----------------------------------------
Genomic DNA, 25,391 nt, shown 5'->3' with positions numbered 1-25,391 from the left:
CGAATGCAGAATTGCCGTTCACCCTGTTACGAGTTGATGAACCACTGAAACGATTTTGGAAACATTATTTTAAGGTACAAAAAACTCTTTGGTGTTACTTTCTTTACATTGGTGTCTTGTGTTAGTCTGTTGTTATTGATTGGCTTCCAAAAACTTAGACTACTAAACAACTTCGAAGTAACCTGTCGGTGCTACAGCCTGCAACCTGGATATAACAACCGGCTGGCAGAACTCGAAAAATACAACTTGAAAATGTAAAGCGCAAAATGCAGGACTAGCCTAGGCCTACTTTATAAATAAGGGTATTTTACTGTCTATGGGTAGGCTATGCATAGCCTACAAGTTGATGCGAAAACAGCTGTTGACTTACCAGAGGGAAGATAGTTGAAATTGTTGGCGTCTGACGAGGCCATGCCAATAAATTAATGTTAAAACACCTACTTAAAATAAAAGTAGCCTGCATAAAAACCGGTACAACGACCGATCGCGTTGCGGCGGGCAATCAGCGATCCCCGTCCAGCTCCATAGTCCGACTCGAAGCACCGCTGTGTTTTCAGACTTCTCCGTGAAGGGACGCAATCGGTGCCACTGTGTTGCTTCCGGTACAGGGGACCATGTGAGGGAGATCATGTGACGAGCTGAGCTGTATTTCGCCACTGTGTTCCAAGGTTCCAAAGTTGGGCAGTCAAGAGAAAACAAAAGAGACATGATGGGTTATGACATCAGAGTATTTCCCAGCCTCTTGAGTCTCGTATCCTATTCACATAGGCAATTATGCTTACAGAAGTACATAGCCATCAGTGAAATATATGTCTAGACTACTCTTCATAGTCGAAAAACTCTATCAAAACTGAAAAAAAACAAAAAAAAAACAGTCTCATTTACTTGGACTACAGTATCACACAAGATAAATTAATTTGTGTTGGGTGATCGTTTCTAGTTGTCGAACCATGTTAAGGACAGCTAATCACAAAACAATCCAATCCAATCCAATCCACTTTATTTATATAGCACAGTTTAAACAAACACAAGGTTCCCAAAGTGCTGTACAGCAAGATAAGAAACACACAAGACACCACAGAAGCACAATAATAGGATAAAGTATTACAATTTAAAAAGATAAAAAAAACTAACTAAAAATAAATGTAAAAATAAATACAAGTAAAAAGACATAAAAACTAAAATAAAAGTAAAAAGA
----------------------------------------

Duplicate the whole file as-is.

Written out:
Genomic DNA, 25,391 nt, shown 5'->3' with positions numbered 1-25,391 from the left:
CGAATGCAGAATTGCCGTTCACCCTGTTACGAGTTGATGAACCACTGAAACGATTTTGGAAACATTATTTTAAGGTACAAAAAACTCTTTGGTGTTACTTTCTTTACATTGGTGTCTTGTGTTAGTCTGTTGTTATTGATTGGCTTCCAAAAACTTAGACTACTAAACAACTTCGAAGTAACCTGTCGGTGCTACAGCCTGCAACCTGGATATAACAACCGGCTGGCAGAACTCGAAAAATACAACTTGAAAATGTAAAGCGCAAAATGCAGGACTAGCCTAGGCCTACTTTATAAATAAGGGTATTTTACTGTCTATGGGTAGGCTATGCATAGCCTACAAGTTGATGCGAAAACAGCTGTTGACTTACCAGAGGGAAGATAGTTGAAATTGTTGGCGTCTGACGAGGCCATGCCAATAAATTAATGTTAAAACACCTACTTAAAATAAAAGTAGCCTGCATAAAAACCGGTACAACGACCGATCGCGTTGCGGCGGGCAATCAGCGATCCCCGTCCAGCTCCATAGTCCGACTCGAAGCACCGCTGTGTTTTCAGACTTCTCCGTGAAGGGACGCAATCGGTGCCACTGTGTTGCTTCCGGTACAGGGGACCATGTGAGGGAGATCATGTGACGAGCTGAGCTGTATTTCGCCACTGTGTTCCAAGGTTCCAAAGTTGGGCAGTCAAGAGAAAACAAAAGAGACATGATGGGTTATGACATCAGAGTATTTCCCAGCCTCTTGAGTCTCGTATCCTATTCACATAGGCAATTATGCTTACAGAAGTACATAGCCATCAGTGAAATATATGTCTAGACTACTCTTCATAGTCGAAAAACTCTATCAAAACTGAAAAAAAACAAAAAAAAAACAGTCTCATTTACTTGGACTACAGTATCACACAAGATAAATTAATTTGTGTTGGGTGATCGTTTCTAGTTGTCGAACCATGTTAAGGACAGCTAATCACAAAACAATCCAATCCAATCCAATCCACTTTATTTATATAGCACAGTTTAAACAAACACAAGGTTCCCAAAGTGCTGTACAGCAAGATAAGAAACACACAAGACACCACAGAAGCACAATAATAGGATAAAGTATTACAATTTAAAAAGATAAAAAAAACTAACTAAAAATAAATGTAAAAATAAATACAAGTAAAAAGACATAAAAACTAAAATAAAAGTAAAAAGA